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Monday, 23 October, 2000, 15:23 GMT 16:23 UK
MPs' anger over Speaker vote

Sir Edward Heath presided over the vote
Widespread calls from MPs to reform the arcane system for electing a new Speaker have fallen on deaf ears, provoking anger in the Commons.

As MPs gathered on Monday to elect the 156th Speaker, appeals to overturn the antiquated balloting system were rejected by Father of the House Sir Edward Heath, who as the longest serving MP presided over the controversial vote.

The traditional system had been designed to only deal with two candidates and was made a nonsense by the decision of 12 MPs to stand for the key - and well-paid - job.


The House must have the Speaker it wants

Tony Benn
Under the traditional rules MPs could only vote on two candidates at a time, making Sir Edward's selection of who to put before the House, and in what order, crucial to the result.

Leading the calls for modernisation was veteran parliamentarian and constitutional expert Tony Benn MP. The Labour former cabinet minister asked Sir Edward to allow him to put forward a motion to bring in a system whereby the whole field could be voted on at once.

'Sympathy' for reform

But the former Conservative prime minister told a disgruntled House he believed he did not have the power to change the rules.


He said he had "considerable sympathy" for reform but believed it would be unwise to change procedure part-way through an election.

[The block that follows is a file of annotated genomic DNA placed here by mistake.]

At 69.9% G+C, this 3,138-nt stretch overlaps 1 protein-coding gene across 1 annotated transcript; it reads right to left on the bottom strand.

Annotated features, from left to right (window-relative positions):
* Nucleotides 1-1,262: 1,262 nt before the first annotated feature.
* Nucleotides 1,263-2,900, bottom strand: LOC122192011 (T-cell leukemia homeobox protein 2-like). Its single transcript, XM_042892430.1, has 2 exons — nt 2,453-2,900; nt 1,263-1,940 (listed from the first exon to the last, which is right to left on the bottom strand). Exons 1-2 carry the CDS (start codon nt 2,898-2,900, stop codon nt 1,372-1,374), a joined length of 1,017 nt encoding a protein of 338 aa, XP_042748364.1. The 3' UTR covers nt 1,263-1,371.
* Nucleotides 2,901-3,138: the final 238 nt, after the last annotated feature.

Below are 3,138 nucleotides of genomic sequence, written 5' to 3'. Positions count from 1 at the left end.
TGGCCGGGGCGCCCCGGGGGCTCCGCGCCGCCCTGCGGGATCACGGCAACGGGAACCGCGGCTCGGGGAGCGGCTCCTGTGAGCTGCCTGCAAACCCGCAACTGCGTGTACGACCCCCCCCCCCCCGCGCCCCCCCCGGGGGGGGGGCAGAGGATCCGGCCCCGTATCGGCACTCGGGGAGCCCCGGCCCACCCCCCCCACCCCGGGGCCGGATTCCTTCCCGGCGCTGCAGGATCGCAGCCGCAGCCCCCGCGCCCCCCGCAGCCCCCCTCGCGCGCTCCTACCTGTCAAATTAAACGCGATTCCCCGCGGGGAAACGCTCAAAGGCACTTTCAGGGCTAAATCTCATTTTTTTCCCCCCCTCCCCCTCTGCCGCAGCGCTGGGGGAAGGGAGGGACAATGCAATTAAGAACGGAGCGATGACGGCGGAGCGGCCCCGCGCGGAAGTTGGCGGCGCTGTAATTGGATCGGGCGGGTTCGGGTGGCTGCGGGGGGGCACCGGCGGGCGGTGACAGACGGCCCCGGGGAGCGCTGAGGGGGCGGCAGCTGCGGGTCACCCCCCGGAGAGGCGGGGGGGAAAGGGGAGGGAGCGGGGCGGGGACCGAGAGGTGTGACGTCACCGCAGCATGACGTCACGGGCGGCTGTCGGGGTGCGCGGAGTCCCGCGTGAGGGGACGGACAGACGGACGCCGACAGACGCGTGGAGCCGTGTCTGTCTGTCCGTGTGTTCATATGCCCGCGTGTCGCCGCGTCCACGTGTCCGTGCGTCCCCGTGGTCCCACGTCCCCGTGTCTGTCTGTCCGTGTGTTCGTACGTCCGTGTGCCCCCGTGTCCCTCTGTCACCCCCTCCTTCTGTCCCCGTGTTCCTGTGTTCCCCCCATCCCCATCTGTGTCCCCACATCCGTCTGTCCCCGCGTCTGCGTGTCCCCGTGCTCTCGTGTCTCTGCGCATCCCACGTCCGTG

To cries of "hear hear", Mr Benn told Sir Edward: "You have absolute power, as the Speaker has, to accept an amendment if you chose to do so.

"Sir Edward, I am not asking you to support that amendment but the House should have that opportunity."

He added: "The House must have the Speaker it wants."

But the former Tory leader was unmoved and after nearly half an hour of debate, Sir Edward said: "I can't accept the proposals that are being made."

'Disrepute'

The angry mood of the House was then clear as MPs asked by what power Sir Edward had chosen the order of the candidates being voted on.

It had been down to his "discretion", he told them.

And right-wing Conservative David Davis, backing Mr Benn, said: "This is the most important vote that this House faces in this Parliament.

"It is more important that this House can choose by a transparent and visibly fair procedure that it supports overwhelmingly than we stick with an antiquated procedure that would bring this House into disrepute."

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See also:

20 Oct 00 | UK Politics
Late bid to change Speaker contest
06 Oct 00 | UK Politics
Benn calls for ballot over Speaker
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